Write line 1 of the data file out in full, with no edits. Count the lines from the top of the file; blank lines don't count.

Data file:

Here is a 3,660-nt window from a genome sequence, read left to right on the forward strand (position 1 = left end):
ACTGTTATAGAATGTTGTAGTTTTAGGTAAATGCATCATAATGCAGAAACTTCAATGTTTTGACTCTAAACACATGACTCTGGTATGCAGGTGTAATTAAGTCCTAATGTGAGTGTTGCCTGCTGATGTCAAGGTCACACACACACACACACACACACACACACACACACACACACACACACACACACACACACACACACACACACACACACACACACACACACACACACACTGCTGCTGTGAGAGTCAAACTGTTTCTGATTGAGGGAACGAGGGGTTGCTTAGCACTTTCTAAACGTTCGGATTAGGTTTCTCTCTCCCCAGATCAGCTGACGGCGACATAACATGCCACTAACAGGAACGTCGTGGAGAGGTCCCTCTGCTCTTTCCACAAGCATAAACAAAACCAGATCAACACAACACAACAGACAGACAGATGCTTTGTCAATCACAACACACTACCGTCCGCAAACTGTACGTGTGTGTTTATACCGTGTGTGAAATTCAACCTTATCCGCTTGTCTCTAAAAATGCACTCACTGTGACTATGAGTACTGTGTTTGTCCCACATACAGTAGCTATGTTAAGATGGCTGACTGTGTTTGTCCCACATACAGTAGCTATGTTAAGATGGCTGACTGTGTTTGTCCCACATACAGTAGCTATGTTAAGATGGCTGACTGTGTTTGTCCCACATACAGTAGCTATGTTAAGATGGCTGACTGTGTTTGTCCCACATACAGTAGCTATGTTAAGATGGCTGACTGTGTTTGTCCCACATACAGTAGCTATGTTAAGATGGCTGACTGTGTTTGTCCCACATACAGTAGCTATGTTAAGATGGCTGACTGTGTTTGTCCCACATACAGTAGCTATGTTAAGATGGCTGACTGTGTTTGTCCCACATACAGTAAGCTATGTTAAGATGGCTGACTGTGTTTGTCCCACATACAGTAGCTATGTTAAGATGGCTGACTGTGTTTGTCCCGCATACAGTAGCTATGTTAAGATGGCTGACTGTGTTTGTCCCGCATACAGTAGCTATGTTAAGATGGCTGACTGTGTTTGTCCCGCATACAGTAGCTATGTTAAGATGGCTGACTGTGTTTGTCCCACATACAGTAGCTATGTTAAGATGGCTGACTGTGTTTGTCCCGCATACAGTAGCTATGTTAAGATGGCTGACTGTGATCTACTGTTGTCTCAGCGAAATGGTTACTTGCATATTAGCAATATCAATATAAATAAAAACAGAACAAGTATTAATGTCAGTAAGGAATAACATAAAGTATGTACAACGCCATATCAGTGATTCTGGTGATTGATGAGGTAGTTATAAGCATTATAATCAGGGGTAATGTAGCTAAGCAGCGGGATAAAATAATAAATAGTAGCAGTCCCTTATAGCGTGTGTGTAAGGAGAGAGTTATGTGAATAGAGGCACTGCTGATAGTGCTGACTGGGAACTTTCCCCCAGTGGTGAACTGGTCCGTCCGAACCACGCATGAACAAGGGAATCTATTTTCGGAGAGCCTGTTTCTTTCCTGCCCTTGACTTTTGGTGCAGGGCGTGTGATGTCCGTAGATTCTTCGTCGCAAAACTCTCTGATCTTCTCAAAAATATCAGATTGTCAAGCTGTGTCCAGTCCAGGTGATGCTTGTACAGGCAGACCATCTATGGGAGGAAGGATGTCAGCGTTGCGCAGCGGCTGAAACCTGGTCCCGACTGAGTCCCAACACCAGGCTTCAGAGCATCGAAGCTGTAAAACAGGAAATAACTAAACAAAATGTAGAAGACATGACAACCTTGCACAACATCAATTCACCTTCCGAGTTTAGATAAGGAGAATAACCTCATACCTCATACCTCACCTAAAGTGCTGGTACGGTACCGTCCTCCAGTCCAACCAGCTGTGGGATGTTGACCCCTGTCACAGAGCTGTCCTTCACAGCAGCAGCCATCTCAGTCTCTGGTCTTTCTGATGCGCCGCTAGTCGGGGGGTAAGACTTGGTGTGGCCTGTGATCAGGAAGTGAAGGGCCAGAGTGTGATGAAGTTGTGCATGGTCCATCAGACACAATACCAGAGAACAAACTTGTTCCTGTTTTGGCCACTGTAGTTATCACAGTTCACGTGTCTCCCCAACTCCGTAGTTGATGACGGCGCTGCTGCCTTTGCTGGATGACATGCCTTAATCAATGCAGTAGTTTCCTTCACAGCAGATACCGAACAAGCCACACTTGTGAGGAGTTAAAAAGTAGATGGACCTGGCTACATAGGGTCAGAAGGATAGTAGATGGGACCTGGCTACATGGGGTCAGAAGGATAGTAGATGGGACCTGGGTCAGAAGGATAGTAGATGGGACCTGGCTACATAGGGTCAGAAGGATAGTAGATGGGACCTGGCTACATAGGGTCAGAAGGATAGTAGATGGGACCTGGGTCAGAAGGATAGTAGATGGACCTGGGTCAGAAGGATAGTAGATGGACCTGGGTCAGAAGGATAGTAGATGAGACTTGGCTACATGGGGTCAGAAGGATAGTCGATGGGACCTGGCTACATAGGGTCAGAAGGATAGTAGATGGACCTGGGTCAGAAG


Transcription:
Here is a 3,660-nt window from a genome sequence, read left to right on the forward strand (position 1 = left end):